Last spring, the United Mine Workers engaged in one of its peri­odic purges of the nonunion mines which spring up continually owing to the uneconomic wage forced upon the organized mines by the UMW. I have before me an Associ­ated Press dispatch, dated April 10, 1959, which reports that "one nonunion operator has been killed, five union members charged in the fatal shooting, and three ramps damaged by dynamite since the strike began March 9. It has made idle more than 7,000 men over the union’s demands for a $34.25 a day wage, a $2.00 in­crease." The grimmest aspect of the dispatch lay in the news that Governor A. B. Chandler of Ken­tucky was threatening—after a full month of terror and pillage by the union—to order National Guardsmen into the coal fields.

The Pattern of Violence

This is no isolated case. On the contrary, violence and physical ob­struction are standard features of most strikes, except where the struck employers "voluntarily" shut down their businesses, in ac­cordance with the Reuther theory of enlightened management which I have described in a recent book, Power Unlimited: The Corruption of Union Leadership (Ronald Press, 1959). A special dispatch to The New York Times, dated Au­gust 5, 1959, reports that " a siege was lifted today for 267 super­visory employees at the United States Steel Company’s Fairless Works here… From now on the supervisory personnel will be al­lowed to enter and leave the plant at will for maintenance." The dis­patch is silent concerning the probable consequence of any attempt by the steel companies to maintain production. But the fact that su­pervisors were besieged because of maintenance operations suggests that rank-and-file workers who at­tempted to engage in production would be mauled. It is not out of order to infer that the siege of the supervisors, otherwise a pretty silly act, was intended to get across that message.

The careful student of industrial warfare will discern a pattern of violence which reveals an institu­tionalized, professional touch. Mass picketing, goon squads (or "flying squadrons" as they are known in the Auto Workers union), home demonstrations, paint bombs, and perhaps most egregious of all, the "passes" which striking unions issue to management personnel for limited purposes—these are the carefully tooled components of the ultimate monopoly power of unions.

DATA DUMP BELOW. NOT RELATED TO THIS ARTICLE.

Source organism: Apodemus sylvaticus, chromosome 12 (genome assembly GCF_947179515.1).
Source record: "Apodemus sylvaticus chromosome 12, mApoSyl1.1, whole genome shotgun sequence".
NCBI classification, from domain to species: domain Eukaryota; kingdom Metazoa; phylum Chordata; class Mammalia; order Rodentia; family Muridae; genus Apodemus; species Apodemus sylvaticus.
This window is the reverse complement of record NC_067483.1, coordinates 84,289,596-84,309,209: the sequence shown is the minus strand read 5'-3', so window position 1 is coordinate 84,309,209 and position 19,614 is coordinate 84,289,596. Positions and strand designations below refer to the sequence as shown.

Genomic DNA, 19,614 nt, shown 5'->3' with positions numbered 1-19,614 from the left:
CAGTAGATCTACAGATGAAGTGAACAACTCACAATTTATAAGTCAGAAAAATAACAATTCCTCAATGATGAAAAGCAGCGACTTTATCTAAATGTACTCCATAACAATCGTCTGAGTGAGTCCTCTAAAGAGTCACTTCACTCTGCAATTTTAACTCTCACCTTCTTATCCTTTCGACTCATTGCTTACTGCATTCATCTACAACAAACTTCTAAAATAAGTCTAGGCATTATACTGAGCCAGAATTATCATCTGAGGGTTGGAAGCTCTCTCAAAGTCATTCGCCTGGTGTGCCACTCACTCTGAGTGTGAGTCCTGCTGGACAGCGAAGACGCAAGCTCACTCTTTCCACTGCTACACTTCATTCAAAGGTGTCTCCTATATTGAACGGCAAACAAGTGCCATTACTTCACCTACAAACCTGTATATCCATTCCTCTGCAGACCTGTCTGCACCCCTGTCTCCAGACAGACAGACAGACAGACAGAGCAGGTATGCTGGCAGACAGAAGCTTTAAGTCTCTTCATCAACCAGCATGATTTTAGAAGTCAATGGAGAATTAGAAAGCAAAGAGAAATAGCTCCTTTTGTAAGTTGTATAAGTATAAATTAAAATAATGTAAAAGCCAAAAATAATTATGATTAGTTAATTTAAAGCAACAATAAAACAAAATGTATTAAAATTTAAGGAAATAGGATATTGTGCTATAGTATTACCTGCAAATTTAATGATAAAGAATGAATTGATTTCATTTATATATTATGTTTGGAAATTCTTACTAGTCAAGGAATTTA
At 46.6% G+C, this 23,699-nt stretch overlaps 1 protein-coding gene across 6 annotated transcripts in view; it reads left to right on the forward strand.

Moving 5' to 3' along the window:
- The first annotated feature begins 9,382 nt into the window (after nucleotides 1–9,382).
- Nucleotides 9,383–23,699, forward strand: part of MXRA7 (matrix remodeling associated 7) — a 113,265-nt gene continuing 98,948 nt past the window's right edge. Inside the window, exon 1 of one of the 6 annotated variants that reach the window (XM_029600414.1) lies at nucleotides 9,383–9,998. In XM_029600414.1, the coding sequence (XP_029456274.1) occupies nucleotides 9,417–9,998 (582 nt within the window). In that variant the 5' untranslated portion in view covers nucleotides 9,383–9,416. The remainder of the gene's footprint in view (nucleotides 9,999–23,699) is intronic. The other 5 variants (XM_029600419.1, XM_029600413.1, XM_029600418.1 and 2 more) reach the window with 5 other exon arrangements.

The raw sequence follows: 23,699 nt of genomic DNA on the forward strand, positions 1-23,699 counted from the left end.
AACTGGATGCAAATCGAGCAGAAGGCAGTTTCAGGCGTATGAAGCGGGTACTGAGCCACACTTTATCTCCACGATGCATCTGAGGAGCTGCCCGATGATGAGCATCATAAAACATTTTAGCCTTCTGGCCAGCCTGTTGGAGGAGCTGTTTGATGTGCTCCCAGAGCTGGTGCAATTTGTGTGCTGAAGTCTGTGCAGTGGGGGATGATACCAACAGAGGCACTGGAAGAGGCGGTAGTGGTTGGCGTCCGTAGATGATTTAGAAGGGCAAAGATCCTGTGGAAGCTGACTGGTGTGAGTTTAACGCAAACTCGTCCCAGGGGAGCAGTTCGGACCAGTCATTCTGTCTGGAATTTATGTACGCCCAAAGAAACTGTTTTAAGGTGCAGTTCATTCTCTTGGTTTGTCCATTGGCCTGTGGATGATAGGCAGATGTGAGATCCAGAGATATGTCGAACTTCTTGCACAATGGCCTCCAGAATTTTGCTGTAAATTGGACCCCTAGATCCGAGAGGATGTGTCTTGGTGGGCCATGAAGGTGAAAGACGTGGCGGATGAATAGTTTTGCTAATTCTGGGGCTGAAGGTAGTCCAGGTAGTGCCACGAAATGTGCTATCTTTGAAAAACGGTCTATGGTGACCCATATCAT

As a matter of fact, we have be­come so befuddled by, and so weary of, the terror, destruction, and waste of the unions’ organizing wars that we view with relief and contentment one of the most pro­digious contracts in restraint of trade ever executed—the cele­brated "no-raiding pact" of the AFL-CIO. No division of markets by any industrial firm has ever achieved such proportions. The "no-raiding pact" divides the whole organizable working force in accordance with the ideas of the union leaders who swing the most weight in the AFL-CIO. It deter­mines which unions are "entitled" to which employees. The theory of modern labor relations law is that employees have a right to unions of their own choosing. Reversing that principle, the "no-raiding pact" asserts that the choice be­longs to the union leadership. If any business group were so openly to dictate the choices of consum­ers, it would be prosecuted by sun­dry federal agencies and hailed be­fore the eternal Kefauver Commit­tee. It would not receive congratu­latory telegrams from the chief politicians of the nation.

Government Intervention